One of the popular projects in the PBLWorks library is Welcome to the Neighborhood, where our youngest learners explore their neighborhoods, construct maps of their most treasured geographic locations, and create a guide for newcomers.
We consistently hear how this project nurtures a safe, inclusive and empathetic classroom environment, while also honoring the people — their cultures, languages, experiences and expertise — in the larger community.
As teachers, we are drawn to this project because we instinctively know that when students are connected to places that matter to them, and can co-construct places of community, their self and social awareness leads to a harmonious classroom. This helps make the jobs of teaching and learning a whole lot more enriching.
So how can every project, large and small, honor the places and context that make these enriching learning experiences possible?
What places could teachers emphasize?
What are the contexts teachers could consider when designing or adapting a project?
The places kids care about
What are the special places in your area that students frequent, and for what purpose? Maybe it’s the beach or a desert trail, a skate park or a public pool.
What could they do to protect or improve it? They could lead a clean up or accessibility campaign, for instance, or inform and educate others about it. They could feature a historical marker or create a digital photographic exhibition.
As teachers and facilitators, you could ask students directly to name their favorite places, or you can get creative and survey families, using the data as a classroom culture-building activity or a spark for personal narratives. Get a window into the places students visit by having them draw a map of their “best day in the neighborhood.”
Keep in mind that honoring places and contexts within our communities doesn't have to be only about problems to fix or issues to resolve. We can also leverage community partners to uplift and pay respect to places and contexts normally omitted from or overlooked by traditional curricula. As educators and project designers, we don’t have to have all the answers to a community's issue; we can honor a place and context by also lifting up the bright spots, accomplishments, landmarks, and rarely explored historical references that a place has to offer.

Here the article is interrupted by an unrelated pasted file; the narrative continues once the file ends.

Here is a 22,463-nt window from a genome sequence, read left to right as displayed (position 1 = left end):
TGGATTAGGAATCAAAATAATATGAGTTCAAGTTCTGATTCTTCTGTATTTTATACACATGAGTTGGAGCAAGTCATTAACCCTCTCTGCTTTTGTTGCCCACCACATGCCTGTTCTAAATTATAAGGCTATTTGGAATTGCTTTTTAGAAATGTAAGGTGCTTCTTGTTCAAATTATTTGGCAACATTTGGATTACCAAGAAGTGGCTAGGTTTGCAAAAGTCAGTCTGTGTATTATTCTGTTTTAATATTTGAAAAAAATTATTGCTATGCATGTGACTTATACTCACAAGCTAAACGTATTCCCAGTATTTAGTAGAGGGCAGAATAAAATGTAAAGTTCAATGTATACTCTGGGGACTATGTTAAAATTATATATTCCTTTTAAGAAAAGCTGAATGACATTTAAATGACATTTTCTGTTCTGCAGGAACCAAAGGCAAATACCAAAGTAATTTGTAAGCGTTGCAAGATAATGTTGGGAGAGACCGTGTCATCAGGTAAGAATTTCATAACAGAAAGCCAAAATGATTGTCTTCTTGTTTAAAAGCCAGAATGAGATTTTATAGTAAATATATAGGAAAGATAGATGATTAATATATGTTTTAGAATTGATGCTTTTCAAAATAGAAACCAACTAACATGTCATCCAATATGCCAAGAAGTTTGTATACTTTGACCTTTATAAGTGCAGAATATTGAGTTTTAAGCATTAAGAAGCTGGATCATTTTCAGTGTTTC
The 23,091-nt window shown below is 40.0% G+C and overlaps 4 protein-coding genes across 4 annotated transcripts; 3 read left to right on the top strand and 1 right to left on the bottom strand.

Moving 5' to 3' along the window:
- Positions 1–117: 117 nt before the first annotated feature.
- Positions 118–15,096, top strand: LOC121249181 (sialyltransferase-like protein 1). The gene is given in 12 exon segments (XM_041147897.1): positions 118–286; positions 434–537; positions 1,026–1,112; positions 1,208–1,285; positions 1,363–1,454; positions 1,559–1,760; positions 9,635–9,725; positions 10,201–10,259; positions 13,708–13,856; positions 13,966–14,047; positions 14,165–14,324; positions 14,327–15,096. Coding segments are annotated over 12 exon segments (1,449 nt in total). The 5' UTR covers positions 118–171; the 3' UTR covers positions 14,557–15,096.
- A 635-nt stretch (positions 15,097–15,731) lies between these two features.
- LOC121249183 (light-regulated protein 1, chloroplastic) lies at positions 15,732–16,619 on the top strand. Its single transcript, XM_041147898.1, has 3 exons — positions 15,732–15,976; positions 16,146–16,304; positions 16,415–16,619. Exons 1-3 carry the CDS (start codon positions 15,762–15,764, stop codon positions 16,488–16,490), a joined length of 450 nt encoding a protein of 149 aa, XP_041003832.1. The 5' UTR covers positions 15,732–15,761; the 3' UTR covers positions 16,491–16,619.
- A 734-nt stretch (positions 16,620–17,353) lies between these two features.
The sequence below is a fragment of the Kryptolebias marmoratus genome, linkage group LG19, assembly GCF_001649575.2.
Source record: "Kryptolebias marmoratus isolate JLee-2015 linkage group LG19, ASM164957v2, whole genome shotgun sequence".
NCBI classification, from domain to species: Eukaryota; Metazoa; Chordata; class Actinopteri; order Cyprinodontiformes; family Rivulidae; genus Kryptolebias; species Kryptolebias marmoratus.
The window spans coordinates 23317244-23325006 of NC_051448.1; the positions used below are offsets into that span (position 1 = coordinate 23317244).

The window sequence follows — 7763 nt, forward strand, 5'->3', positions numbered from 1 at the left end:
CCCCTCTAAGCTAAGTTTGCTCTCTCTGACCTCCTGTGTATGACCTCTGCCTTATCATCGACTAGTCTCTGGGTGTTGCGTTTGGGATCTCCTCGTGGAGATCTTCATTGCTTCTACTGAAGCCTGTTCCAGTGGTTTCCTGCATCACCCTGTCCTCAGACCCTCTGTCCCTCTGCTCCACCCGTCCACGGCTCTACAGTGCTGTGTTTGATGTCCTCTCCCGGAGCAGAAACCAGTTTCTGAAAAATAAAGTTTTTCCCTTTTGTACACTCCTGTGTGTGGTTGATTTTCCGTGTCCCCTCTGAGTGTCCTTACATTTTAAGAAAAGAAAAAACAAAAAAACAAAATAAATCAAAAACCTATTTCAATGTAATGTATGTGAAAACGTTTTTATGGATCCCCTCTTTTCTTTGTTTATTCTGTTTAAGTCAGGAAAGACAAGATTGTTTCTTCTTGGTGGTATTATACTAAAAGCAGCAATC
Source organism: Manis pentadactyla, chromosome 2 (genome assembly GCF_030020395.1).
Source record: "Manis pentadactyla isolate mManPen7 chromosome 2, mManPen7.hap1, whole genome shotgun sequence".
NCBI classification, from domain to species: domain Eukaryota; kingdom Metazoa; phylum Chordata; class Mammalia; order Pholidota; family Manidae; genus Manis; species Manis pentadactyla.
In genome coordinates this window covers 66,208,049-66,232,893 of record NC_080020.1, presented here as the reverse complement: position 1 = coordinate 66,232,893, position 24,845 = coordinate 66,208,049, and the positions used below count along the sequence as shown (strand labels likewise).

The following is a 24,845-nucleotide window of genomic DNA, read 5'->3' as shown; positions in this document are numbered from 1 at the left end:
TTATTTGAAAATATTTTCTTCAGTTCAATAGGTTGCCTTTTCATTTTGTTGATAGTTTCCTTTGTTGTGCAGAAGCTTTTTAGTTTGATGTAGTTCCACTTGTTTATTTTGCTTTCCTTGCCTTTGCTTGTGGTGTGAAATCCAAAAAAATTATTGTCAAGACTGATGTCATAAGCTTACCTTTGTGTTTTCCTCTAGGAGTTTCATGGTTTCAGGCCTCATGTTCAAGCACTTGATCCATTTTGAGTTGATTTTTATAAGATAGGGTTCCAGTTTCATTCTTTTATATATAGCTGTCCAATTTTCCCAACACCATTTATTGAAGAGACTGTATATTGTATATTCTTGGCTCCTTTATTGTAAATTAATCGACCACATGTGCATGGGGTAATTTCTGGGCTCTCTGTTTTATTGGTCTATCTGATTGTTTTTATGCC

Watch our video, March Through Nashville Project
In Ayele Shakur’s blog post, Using Culturally Relevant PBL to Build Thriving Communities, she reminds us that, as educators, we should also be asking ourselves: How can learning better resonate with students and help them draw parallels between the classroom and their everyday lives? And how can we use culturally relevant Project Based Learning to give students an even greater sense of control when the world around them seems to be spinning? This is yet another way to honor place and context in PBL.
The land we occupy
Who were the first peoples of the land on which your school sits? Who are their descendants? How can you acknowledge them? How can you be an ally and possible partner? When you think of planting a pollinator’s garden, raising and releasing salmon in a nearby stream, or performing a historical play, grasp the opportunity to learn about Indigenous agricultural techniques, visit a tribal hatchery, or speak with elders about their often underrepresented lived experiences. Learn about and reach out to local Native nations: with 574 in the United States, you won’t have to look far, and many have education liaisons who are happy to connect.
By definition, honoring a place or context means to salute or give special recognition to the homes, neighborhoods, and communities in which we live and teach. We support our students in honoring a place or context by showing respect and recognition. We can also use our Project Based Learning experiences to shed light on stories and voices not ordinarily captured in traditional learning materials.